Have a symptom?
See what questions
a doctor would ask.

Hodgkin's Disease

Hodgkin's Disease: Introduction

Hodgkin's disease is a type of lymphoma, a general name for a group of cancers of the blood that originate in the lymph glands. The lymph glands are organs of the immune system and are a part of the body's defense against infection and disease. Lymph glands are located throughout the body.

Hodgkin's disease, also called Hodgkin lymphoma, is the result of change or mutation in infection-fighting white blood cells called lymphocytes, which are stored in the lymph glands. This change results in an uncontrolled growth of cancer cells, which develop into malignant tumors in the lymph glands. Hodgkin's disease can also develop in other parts of the lymphatic system, such as the spleen or bone marrow.

The cause of Hodgkin's disease is unknown. However, in some cases Hodgkin's disease develops in people who have weakened immune systems due to HIV. People at risk for developing Hodgkin's disease include those who have had mononucleosis or have been infected with the human T-cell lymphocytotropic virus (HTLV). There may also be a familial connection to developing Hodgkin's disease.

Hodgkin's disease is most common in young adults and people over 60 years of age. Overall, Hodgkin's disease is less common, but is easier to treat and cure than some more aggressive forms of lymphoma, specifically non-Hodgkin's Hodgkin's lymphoma. Hodgkin's disease is highly treatable and one of the most curable types of cancer if caught in the earliest stages of the disease.

Untreated and/or advanced Hodgkin's disease results in a proliferation of abnormal white blood cells (lymphocytes) that spread throughout the lymphatic system. The abnormal white blood cells are not able to fight infections as effectively as the normal white blood cells. This results in increased infections.

The abnormal white blood cells formed in Hodgkin's disease can also metastasize in other areas of the body, such as the lungs, breasts, spleen, liver, spleen and gastrointestinal system, develop into malignant tumors and interfere with normal organ functioning.

Persistently swollen lymph glands are typical of Hodgkin's disease. For more details on other key symptoms and complications, refer to symptoms of Hodgkin's disease.

Diagnosing Hodgkin's disease begins with taking a thorough personal and family medical history, including symptoms and risk factors for Hodgkin's disease, such as a history of HIV or mononucleosis. Diagnosis also includes completing a physical examination.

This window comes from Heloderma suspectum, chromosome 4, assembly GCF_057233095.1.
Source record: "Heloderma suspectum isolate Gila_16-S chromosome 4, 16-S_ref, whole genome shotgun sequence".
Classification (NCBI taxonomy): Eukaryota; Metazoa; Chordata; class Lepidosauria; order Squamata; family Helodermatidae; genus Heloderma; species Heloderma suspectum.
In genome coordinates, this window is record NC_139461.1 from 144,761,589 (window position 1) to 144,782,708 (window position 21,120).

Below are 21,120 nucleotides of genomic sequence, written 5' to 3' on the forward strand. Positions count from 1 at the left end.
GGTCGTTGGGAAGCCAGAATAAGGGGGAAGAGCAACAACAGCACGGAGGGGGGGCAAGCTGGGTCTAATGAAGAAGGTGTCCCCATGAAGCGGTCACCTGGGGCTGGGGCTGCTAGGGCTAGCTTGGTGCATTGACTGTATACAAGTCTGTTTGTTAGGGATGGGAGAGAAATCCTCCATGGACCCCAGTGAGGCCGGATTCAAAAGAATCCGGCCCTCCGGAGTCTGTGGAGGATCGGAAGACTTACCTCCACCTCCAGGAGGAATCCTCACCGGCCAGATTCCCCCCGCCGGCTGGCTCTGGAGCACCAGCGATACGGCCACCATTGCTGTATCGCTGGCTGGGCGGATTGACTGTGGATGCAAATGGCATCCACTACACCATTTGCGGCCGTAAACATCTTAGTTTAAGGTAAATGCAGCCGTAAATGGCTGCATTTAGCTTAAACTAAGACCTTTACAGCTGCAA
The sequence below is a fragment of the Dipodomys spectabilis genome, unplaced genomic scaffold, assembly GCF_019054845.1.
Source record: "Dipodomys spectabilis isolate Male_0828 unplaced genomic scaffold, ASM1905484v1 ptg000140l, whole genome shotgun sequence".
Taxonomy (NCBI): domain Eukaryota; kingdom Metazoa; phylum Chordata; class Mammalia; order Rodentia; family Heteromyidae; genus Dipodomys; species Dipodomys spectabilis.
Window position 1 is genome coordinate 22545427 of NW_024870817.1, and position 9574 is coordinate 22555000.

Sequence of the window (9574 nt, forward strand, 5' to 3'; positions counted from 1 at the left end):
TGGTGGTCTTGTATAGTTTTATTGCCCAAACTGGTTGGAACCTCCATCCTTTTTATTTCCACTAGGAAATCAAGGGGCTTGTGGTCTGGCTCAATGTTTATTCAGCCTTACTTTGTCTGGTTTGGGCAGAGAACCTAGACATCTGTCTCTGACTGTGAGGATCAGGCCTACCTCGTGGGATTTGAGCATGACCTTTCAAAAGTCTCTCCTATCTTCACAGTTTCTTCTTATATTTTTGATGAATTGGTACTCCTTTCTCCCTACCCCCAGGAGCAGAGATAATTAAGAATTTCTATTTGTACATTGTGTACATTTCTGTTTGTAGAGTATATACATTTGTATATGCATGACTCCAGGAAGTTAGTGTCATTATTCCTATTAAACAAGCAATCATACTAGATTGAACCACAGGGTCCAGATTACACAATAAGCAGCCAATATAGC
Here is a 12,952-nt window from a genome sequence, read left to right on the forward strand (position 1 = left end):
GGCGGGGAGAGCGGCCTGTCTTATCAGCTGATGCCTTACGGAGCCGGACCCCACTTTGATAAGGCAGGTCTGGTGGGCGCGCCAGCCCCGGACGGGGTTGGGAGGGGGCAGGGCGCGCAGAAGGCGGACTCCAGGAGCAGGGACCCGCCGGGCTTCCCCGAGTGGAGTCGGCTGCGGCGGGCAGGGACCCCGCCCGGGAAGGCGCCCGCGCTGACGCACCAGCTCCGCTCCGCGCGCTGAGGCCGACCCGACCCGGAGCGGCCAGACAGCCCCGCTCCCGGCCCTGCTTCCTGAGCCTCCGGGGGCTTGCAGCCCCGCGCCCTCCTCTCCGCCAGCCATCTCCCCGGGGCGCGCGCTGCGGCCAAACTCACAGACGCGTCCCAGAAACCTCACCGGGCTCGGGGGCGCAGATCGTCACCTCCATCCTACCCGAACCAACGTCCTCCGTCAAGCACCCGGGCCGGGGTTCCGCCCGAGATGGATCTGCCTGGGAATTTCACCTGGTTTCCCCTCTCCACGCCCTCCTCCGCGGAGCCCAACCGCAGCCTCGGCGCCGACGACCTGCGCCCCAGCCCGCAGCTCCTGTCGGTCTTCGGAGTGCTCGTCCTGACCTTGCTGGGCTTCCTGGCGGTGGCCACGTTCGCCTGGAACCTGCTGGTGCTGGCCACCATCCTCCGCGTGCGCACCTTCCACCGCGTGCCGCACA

Diagnostic testing includes a blood test called a complete blood count (CBC). A complete blood count will reveal the presence of high or low numbers of white blood cells, red blood cells and platelets. A biopsy of the swollen lymph node is also performed. In a biopsy, an affected lymph node is removed and is examined under a microscope for the presence of the abnormal Hodgkin's disease cells. A bone marrow biopsy may also be done to determine if the bone marrow has been affected.

Staging of Hodgkin's disease is the process in which it is determined how advanced the disease is and how many areas of the body are affected. Imaging tests are generally used to help in staging. Imaging tests may include X-ray, CT scan, MRI, gallium scan or PET scan.

A diagnosis of Hodgkin's disease can be missed or delayed because some symptoms of Hodgkin's disease are similar to symptoms of other conditions. In addition, some people may not notice symptoms in early stages of some forms of Hodgkin's disease. For more information about other diseases, disorders and conditions that can mimic Hodgkin's disease, refer to misdiagnosis of Hodgkin's disease.

The prognosis for people with Hodgkin's disease varies depending on how advanced the disease is and other factors. Hodgkin's disease is often curable. When it is diagnosed and treated at an early stage, it has an extremely high cure rate.